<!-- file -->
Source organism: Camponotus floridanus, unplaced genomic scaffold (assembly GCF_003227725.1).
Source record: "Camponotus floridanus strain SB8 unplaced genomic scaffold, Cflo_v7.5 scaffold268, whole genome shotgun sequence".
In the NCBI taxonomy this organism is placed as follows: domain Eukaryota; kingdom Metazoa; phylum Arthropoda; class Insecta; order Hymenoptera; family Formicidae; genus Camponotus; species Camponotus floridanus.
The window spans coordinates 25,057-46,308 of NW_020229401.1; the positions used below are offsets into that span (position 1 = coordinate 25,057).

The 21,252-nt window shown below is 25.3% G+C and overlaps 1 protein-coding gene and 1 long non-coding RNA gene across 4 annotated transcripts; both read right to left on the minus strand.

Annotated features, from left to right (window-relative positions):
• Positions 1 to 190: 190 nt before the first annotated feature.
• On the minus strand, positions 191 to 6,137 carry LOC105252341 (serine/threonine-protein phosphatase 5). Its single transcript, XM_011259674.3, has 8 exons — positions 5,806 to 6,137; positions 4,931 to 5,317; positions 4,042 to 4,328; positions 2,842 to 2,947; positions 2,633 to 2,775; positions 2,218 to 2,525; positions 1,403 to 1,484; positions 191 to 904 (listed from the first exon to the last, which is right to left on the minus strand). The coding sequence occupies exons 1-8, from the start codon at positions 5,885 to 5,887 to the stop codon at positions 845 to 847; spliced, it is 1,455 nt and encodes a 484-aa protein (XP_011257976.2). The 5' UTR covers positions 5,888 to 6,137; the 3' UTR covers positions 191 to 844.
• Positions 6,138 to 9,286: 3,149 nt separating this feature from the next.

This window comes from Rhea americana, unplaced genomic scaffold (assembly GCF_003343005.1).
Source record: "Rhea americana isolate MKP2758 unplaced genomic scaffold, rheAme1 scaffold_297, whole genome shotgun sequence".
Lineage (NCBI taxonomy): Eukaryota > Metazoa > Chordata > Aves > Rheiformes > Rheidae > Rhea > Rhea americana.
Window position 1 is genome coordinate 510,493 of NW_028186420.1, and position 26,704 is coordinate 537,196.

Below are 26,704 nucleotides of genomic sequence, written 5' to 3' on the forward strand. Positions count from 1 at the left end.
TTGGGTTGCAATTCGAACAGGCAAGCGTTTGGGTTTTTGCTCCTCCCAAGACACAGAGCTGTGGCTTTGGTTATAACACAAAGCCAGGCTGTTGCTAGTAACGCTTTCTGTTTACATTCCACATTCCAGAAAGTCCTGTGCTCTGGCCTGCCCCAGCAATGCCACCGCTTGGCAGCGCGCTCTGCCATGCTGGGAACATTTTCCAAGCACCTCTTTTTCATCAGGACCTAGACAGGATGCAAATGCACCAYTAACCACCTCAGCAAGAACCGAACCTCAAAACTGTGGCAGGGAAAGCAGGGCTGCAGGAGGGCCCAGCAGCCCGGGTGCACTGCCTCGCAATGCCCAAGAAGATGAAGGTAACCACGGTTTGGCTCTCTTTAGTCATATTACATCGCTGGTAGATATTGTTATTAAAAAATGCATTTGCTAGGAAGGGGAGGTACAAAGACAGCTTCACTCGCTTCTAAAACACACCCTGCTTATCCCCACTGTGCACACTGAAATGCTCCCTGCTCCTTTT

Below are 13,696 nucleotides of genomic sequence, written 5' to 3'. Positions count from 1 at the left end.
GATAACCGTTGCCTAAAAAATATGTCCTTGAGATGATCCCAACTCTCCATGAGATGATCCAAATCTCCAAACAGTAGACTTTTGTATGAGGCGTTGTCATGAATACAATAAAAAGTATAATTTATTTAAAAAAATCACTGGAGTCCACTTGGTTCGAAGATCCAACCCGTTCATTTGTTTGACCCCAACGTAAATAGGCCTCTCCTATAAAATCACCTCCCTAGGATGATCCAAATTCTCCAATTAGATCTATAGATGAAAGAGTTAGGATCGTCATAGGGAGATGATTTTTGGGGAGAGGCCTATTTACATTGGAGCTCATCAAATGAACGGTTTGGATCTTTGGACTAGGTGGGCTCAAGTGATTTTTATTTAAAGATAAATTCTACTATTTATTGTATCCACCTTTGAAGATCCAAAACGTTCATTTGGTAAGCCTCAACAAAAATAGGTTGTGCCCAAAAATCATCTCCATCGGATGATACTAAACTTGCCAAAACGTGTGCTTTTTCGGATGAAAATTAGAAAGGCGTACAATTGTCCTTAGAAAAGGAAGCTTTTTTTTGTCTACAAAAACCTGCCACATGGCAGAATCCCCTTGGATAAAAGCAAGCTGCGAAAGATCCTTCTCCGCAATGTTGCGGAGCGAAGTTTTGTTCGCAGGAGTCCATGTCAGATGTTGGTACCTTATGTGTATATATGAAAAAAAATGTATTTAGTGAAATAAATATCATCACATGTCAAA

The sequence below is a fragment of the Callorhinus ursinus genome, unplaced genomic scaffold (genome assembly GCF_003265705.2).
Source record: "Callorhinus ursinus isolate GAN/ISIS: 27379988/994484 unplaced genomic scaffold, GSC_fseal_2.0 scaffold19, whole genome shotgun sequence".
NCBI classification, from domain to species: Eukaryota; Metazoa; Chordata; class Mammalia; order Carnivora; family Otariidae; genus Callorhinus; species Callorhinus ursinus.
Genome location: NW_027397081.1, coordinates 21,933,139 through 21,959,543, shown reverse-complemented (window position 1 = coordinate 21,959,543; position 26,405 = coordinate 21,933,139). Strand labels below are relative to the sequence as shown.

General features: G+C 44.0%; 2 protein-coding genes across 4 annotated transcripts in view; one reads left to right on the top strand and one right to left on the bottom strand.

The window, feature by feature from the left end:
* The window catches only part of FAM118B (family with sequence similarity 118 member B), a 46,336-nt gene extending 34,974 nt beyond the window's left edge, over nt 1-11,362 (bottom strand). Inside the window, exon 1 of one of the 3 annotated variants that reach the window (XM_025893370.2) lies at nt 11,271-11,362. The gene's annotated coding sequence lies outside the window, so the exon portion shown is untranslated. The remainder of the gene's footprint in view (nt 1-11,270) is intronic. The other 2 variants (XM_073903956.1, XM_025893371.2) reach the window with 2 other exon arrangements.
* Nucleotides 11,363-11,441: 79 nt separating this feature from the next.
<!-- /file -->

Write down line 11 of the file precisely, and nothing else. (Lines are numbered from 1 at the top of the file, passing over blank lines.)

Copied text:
Source record: "Rhea americana isolate MKP2758 unplaced genomic scaffold, rheAme1 scaffold_297, whole genome shotgun sequence".